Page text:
Crowley Welcomes Small Business Tax Breaks as Framework for Raising Minimum Wage
Today, US Congressman Joseph Crowley (D-Queens & the Bronx), member of the House Committee on Ways and Means, announced Committee approval of a tax cut aimed at helping small businesses, the lifeblood of the economy of Queens and the Bronx. Congressman Crowley, a co-sponsor of the package, hailed the legislation both as a tool to help entrepreneurs continue to grow and create jobs and as a means for both chambers of Congress to come to an agreement on raising the minimum wage for the lowest paid employees.
"These tax cuts, which would enable small businesses create and keep jobs, will provide the framework for Congress to act soon and raise the minimum wage," said Congressman Crowley. "This bill is responsible legislation that will help ensure our lowest paid workers get a pay raise, while giving a boost to the smaller businesses that provide important job opportunities for millions of Americans. I am pleased my colleagues on Ways and Means approved this critical legislation."
The tax breaks offered in the Small Business Tax Relief Act of 2007, which would provide $2 billion in cuts, include:
Extending and Expanding the Work Opportunity Tax Credit. This extension of the WOTC, which is designed to encourage the creation of permanent jobs, would allow this incentive to continue for small businesses through the end of 2008. The legislation would also expand the WTOC to disabled veterans and create the available credit for wages paid to disabled veterans and increase the age limit from 25 to 40 for residents living in empowerment zones, as well as enterprise and renewal communities, benefiting our returning heroes from overseas as well as residents throughout Queens and the Bronx.
Extending and Increasing Small Businesses Expensing. This one-year extension of would raise the limit on the writeoff of small businesses purchasing new equipment to $125,000 (indexed for inflation from $112,000).
Enhancing the Tip Credit for Certain Small Businesses. This provision would allow businesses to continue claiming the full tip credit despite any increase in the federal minimum wage. Restaurant owners, for example, will receive the same credit when paying Social Security taxes on the tip income in excess of the federal minimum wage rate of their employees, despite any future increases of the minimum wage. This way, small businesses do not suffer from increasing wages, and their workers benefit.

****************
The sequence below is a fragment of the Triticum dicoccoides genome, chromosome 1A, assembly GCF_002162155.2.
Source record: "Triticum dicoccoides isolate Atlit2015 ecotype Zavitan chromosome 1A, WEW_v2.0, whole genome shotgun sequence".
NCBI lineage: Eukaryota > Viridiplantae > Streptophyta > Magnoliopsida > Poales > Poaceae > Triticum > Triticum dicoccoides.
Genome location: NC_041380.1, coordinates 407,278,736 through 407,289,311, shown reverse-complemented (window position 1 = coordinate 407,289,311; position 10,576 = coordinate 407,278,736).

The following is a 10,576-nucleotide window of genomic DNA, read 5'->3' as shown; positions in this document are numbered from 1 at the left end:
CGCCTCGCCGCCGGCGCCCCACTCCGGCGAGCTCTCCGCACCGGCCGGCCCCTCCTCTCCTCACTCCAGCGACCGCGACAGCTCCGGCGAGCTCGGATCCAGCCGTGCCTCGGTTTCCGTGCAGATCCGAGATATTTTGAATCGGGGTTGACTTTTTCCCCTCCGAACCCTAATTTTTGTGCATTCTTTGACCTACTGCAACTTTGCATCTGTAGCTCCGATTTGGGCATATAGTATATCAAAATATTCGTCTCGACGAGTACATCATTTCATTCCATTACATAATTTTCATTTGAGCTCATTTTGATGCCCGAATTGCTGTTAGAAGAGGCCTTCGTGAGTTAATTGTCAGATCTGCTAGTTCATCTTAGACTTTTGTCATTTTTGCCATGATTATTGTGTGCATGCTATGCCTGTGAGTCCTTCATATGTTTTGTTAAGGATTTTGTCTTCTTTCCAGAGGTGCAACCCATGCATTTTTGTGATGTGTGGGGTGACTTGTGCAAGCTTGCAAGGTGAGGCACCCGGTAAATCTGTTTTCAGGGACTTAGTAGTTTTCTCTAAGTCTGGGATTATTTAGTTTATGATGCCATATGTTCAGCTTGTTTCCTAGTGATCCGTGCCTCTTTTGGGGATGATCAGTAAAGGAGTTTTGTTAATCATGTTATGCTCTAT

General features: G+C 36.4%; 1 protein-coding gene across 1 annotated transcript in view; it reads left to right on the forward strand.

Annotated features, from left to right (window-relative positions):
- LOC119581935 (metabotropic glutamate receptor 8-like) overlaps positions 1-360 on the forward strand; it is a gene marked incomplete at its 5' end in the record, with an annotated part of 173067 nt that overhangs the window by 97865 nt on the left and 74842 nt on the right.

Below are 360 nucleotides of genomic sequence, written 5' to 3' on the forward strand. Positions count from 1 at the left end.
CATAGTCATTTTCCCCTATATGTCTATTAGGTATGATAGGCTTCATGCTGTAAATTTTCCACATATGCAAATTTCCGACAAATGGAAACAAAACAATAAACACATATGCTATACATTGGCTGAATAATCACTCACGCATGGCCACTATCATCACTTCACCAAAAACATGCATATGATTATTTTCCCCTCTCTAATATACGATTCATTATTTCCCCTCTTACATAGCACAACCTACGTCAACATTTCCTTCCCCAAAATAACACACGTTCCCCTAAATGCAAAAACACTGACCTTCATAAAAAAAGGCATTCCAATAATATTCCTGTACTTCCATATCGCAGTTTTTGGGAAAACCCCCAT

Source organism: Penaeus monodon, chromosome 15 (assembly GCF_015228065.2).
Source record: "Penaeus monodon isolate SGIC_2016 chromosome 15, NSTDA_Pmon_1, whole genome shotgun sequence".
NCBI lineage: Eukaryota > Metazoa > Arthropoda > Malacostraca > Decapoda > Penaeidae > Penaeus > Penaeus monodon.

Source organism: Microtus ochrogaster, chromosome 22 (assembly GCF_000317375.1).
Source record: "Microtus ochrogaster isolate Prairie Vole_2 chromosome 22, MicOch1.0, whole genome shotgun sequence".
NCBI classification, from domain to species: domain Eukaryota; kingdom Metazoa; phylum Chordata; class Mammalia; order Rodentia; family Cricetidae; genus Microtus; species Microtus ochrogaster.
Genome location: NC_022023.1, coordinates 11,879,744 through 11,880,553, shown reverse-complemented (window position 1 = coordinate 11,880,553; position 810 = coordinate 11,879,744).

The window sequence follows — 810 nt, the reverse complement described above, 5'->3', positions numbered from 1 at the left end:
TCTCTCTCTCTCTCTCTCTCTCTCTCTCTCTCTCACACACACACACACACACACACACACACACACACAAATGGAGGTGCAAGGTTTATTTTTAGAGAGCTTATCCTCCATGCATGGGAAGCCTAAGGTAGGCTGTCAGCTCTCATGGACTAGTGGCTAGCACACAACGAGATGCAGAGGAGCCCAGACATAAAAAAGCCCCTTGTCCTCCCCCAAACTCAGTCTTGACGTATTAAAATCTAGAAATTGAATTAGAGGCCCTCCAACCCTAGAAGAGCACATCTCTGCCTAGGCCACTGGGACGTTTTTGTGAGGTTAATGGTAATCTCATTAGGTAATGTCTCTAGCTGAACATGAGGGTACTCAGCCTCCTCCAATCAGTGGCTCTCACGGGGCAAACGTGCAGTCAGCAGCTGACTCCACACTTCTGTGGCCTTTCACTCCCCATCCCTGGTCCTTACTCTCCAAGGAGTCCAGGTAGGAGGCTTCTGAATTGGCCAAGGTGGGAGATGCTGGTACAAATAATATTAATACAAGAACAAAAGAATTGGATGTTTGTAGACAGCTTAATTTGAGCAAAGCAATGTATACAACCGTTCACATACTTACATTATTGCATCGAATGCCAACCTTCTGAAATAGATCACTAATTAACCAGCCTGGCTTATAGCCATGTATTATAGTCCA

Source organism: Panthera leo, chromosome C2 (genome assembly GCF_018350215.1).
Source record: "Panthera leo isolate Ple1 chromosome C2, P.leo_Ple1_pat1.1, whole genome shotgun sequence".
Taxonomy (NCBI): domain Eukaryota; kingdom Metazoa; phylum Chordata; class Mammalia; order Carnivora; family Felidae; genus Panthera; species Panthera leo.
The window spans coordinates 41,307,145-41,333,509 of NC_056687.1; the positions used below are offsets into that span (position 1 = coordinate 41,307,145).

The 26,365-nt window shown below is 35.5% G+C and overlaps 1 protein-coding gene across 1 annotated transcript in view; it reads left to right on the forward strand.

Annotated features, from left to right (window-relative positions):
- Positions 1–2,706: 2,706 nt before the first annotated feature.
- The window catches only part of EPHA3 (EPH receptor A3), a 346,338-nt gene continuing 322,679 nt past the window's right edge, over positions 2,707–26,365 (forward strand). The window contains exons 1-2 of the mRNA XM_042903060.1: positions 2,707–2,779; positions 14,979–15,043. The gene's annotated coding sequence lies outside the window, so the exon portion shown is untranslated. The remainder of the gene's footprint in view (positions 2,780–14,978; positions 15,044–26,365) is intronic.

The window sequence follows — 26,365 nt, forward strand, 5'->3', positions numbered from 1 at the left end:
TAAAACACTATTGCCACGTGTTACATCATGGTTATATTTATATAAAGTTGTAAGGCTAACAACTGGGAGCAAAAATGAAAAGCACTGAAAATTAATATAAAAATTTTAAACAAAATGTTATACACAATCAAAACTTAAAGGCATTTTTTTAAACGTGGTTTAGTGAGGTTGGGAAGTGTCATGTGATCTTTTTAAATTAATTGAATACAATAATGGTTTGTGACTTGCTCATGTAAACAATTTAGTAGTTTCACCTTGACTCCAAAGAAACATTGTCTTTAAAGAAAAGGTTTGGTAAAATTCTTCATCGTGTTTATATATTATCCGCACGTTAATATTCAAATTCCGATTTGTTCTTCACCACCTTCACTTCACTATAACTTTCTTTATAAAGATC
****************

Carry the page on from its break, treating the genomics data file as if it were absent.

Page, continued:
Providing a Waiver of Individual and Corporate Alternative Minimum Tax Limitations on WOTC and Tip Credits. The legislation would provide a permanent waiver of the individual and corporate AMT limitations that prevent many small businesses from claiming the WOTC and the credit for Social Security taxes paid with respect to cash tips.
Simplifying Family Business Tax. In regards to businesses owned by married couples, both spouses would receive credit in paying Social Security and Medicare taxes. Under current law, only the filing spouse receives credit for paying for these taxes.
The tax cuts package, expected to come up before the House of Representatives later this week for an up or down vote, provides the framework for the House and the Senate to come to an agreement on raising the minimum wage. Last month, Congressman Crowley, a long time supporter of raising the minimum wage, voted to pass HR 2, which would increase the minimum wage from $5.15 to $7.25 an hour.
Congressman Crowley stated, "In Queens and the Bronx, Restaurant owners, and other small business owners, including those owned by married couples, will particularly be helped by the tax incentives and credits offered in this package to strengthen employment opportunities their employees."